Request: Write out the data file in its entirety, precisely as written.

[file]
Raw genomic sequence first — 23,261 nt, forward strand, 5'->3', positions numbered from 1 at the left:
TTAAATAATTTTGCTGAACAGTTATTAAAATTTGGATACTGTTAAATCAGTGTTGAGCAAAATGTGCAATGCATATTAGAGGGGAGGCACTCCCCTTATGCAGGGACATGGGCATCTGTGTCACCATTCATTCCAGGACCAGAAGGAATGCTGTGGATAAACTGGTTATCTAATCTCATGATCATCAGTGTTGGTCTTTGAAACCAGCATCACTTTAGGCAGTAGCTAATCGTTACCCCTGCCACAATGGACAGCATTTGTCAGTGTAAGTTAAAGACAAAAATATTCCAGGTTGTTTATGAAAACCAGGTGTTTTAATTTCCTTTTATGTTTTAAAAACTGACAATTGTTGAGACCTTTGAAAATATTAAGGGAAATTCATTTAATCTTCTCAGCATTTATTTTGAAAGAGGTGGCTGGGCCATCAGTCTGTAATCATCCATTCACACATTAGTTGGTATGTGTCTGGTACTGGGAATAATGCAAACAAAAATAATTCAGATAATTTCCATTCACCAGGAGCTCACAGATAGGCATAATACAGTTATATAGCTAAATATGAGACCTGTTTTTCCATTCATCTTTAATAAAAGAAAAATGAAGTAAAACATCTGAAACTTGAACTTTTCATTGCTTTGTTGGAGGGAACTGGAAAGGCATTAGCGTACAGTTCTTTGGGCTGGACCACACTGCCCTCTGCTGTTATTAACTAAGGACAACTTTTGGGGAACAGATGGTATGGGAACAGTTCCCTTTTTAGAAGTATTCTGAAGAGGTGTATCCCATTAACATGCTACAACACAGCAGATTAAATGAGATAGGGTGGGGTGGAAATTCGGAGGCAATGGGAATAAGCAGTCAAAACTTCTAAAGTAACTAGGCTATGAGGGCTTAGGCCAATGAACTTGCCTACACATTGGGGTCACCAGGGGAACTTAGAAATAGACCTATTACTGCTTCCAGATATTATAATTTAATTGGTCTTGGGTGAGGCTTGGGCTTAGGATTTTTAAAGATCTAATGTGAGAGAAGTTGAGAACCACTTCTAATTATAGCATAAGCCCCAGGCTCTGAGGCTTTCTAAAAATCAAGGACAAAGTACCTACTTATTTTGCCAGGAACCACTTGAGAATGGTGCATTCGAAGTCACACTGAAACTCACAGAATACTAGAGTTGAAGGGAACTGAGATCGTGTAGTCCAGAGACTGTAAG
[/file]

Raw genomic sequence first — 23,261 nt, forward strand, 5'->3', positions numbered from 1 at the left:
TTAAATAATTTTGCTGAACAGTTATTAAAATTTGGATACTGTTAAATCAGTGTTGAGCAAAATGTGCAATGCATATTAGAGGGGAGGCACTCCCCTTATGCAGGGACATGGGCATCTGTGTCACCATTCATTCCAGGACCAGAAGGAATGCTGTGGATAAACTGGTTATCTAATCTCATGATCATCAGTGTTGGTCTTTGAAACCAGCATCACTTTAGGCAGTAGCTAATCGTTACCCCTGCCACAATGGACAGCATTTGTCAGTGTAAGTTAAAGACAAAAATATTCCAGGTTGTTTATGAAAACCAGGTGTTTTAATTTCCTTTTATGTTTTAAAAACTGACAATTGTTGAGACCTTTGAAAATATTAAGGGAAATTCATTTAATCTTCTCAGCATTTATTTTGAAAGAGGTGGCTGGGCCATCAGTCTGTAATCATCCATTCACACATTAGTTGGTATGTGTCTGGTACTGGGAATAATGCAAACAAAAATAATTCAGATAATTTCCATTCACCAGGAGCTCACAGATAGGCATAATACAGTTATATAGCTAAATATGAGACCTGTTTTTCCATTCATCTTTAATAAAAGAAAAATGAAGTAAAACATCTGAAACTTGAACTTTTCATTGCTTTGTTGGAGGGAACTGGAAAGGCATTAGCGTACAGTTCTTTGGGCTGGACCACACTGCCCTCTGCTGTTATTAACTAAGGACAACTTTTGGGGAACAGATGGTATGGGAACAGTTCCCTTTTTAGAAGTATTCTGAAGAGGTGTATCCCATTAACATGCTACAACACAGCAGATTAAATGAGATAGGGTGGGGTGGAAATTCGGAGGCAATGGGAATAAGCAGTCAAAACTTCTAAAGTAACTAGGCTATGAGGGCTTAGGCCAATGAACTTGCCTACACATTGGGGTCACCAGGGGAACTTAGAAATAGACCTATTACTGCTTCCAGATATTATAATTTAATTGGTCTTGGGTGAGGCTTGGGCTTAGGATTTTTAAAGATCTAATGTGAGAGAAGTTGAGAACCACTTCTAATTATAGCATAAGCCCCAGGCTCTGAGGCTTTCTAAAAATCAAGGACAAAGTACCTACTTATTTTGCCAGGAACCACTTGAGAATGGTGCATTCGAAGTCACACTGAAACTCACAGAATACTAGAGTTGAAGGGAACTGAGATCGTGTAGTCCAGAGACTGTAAG